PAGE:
Powerful Women Leaders: Gwen Graham

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Florida representative Gwen Graham is a former self-described “stay-at-home mom.” She got involved in politics at an early age, thanks to her dad Bob Graham, who was the Governor of Florida from 1979 to 1987. Graham is ready to have that title herself. She’s not afraid to get out in the communities and connect with the people of the state and wants to expand the voices for all the constituents in Florida. She knows that when more women run for public office, the more they’ll be inspired to vote.


1984 – Graduated with a B.A. from the University of North Carolina at Chapel Hill

1988 –  Graduated with law degree from American University’s Washington College of Law

2004 – Joined her father Bob Graham’s Presidential campaign, then John Kerry’s

2013 – Announced candidacy for U.S. House of Representatives and won by 2,800 votes in Florida’s 2nd congressional district

2017 – Announced her run for Governor of Florida


Q: At College Magazine we’re working together with EMILY’s List, Emerge America, Human Rights Campaign, Higher Heights, She Should Run, Running Start, Victory Fund and IGNITE on an initiative to fight for equal representation in Congress called “50 by 2050.” What are your thoughts on the goal of achieving 50% of women in Congress by 2050?

A: Reaching the goal of a 50 percent female Congress by 2050 starts by supporting women running for local offices across the country today. The bad news today is that Donald Trump is president. The good news is that he has inspired women across the country to run. With this energy and enthusiasm laying the groundwork, I don’t think we’ll just hit 50 percent, I think we can achieve 51 percent.

Q: How did you decide you wanted to run for public office? What inspired you?

A: Growing up, I was inspired by my father’s service to our state, but I never expected to run myself. I raised three great children and served my community working in our local schools and volunteering with the PTA. After a life full of these experiences, I felt ready to give back by running for Congress.

Now, I’m running for governor because after almost 20 years of one-party control in Florida, we need to restore our promise to public schools, protect our land and water, and build an economy that works for every Floridian.

Q: How did you get started and develop a platform on which you could build a campaign?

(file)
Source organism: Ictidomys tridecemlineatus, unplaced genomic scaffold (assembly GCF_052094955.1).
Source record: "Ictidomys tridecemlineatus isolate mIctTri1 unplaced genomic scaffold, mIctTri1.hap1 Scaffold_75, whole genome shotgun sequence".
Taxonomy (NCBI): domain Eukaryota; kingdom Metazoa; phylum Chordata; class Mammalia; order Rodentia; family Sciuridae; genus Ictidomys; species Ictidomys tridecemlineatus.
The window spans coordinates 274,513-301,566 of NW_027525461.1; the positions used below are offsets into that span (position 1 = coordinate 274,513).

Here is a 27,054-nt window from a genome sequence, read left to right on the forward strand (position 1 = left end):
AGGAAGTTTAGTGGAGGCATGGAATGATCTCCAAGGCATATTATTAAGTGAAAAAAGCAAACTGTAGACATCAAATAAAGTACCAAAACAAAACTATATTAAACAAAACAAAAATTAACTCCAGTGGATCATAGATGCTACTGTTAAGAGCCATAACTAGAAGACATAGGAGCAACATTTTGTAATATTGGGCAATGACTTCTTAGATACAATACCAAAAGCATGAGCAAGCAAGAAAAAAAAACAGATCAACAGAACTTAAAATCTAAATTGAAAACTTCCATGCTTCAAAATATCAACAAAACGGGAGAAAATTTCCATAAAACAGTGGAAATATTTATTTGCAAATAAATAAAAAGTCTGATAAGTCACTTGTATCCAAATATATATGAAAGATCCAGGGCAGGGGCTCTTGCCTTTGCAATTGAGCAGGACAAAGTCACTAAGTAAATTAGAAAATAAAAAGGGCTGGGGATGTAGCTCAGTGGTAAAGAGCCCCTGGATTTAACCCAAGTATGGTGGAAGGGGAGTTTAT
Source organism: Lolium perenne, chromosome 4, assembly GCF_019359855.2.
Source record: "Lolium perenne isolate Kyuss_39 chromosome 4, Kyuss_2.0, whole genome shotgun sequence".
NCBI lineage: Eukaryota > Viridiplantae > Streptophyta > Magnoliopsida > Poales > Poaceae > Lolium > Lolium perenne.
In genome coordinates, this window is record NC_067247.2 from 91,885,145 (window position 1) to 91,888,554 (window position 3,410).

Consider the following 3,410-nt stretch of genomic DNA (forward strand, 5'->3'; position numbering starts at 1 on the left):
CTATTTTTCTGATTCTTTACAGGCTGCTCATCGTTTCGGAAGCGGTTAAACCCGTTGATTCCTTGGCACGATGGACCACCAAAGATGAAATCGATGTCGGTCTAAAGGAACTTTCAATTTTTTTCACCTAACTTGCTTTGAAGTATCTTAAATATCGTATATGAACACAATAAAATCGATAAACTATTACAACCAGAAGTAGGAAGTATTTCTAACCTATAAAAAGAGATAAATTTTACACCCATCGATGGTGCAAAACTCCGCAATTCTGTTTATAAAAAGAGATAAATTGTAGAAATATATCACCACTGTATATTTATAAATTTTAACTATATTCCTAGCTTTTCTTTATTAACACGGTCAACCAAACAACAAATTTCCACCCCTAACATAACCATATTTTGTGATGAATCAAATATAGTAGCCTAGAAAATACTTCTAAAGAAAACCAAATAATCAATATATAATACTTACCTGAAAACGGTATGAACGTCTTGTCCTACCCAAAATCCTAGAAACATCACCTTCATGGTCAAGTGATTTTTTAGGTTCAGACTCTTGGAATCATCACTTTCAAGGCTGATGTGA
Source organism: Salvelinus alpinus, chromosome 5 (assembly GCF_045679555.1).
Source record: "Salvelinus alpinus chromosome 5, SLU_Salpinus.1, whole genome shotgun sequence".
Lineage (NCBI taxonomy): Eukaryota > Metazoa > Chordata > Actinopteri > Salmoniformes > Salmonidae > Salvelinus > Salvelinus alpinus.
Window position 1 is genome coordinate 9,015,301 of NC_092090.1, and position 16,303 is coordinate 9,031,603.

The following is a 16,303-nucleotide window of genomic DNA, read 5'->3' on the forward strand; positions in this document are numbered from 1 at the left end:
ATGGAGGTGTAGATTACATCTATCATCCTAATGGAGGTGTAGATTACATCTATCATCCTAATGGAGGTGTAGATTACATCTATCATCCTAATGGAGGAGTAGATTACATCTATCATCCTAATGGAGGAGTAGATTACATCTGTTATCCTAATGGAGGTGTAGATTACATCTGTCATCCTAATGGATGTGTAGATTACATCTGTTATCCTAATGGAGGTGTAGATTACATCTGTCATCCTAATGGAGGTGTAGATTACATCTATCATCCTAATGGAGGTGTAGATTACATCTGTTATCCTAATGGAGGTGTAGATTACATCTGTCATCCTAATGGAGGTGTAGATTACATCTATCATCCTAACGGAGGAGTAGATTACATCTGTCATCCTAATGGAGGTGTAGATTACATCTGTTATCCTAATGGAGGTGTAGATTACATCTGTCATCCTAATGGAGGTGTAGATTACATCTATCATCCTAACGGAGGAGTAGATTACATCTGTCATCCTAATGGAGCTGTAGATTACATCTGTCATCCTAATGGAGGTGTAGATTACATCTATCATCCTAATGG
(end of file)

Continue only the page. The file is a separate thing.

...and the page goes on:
A: If you’re thinking about running for office or getting a campaign started, get around town and listen to the people you want to represent. One way I do that is through Work Days, where I spend an entire day working with Floridians. There’s no better way to learn about the challenges your constituents face than picking weeds on a farm with them or serving grilled cheese sandwiches in their food truck.

Q: What’s the most important piece of legislation you’ve helped pass?

A: I’m proud of the work I accomplished on the House Armed Services and Agriculture Committees. The first piece of legislation I sponsored was the VETS Act to help injured service members as they transition from the military to veterans service. After we filed the legislation, I’m proud to say the military hired more care coordinators to help our men and women cut through the red tape.

We were also able to work with the Department of Agriculture to bring the StrikeForce program to combat rural poverty to Florida to help communities with job creation, land conservation and providing meals to those in need.

Q: Compared to the other Democratic candidates running right now, you have the most experience. We’ve seen a woman run before with more experience than her opponent. What other qualities do you think set you apart?

A: I am not a career politician. I am a mother, former PTA president and public school official who also had the honor of serving in Congress. As governor, I am going to think of the students I have met, the parents I have volunteered with and teachers I have worked alongside. I am running to work for them.


1. Get involved in your local community

“Run for student government or get involved in your local community. Volunteer with nonprofits or join a campaign. You can influence policy and help others in your community today — and those experiences will help you run for office in the future. One of the most personally inspiring candidates to me here in Florida is Anna Eskamani, a 27-year-old woman who has spent her life dedicated to progressive causes and is now running for the state legislature,” said Graham.


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Brianna is a senior at the University of Florida studying Journalism and Women's Studies. She lives off of iced coffee and tacos, is a happy feminist and watches too much reality television when she's not writing.

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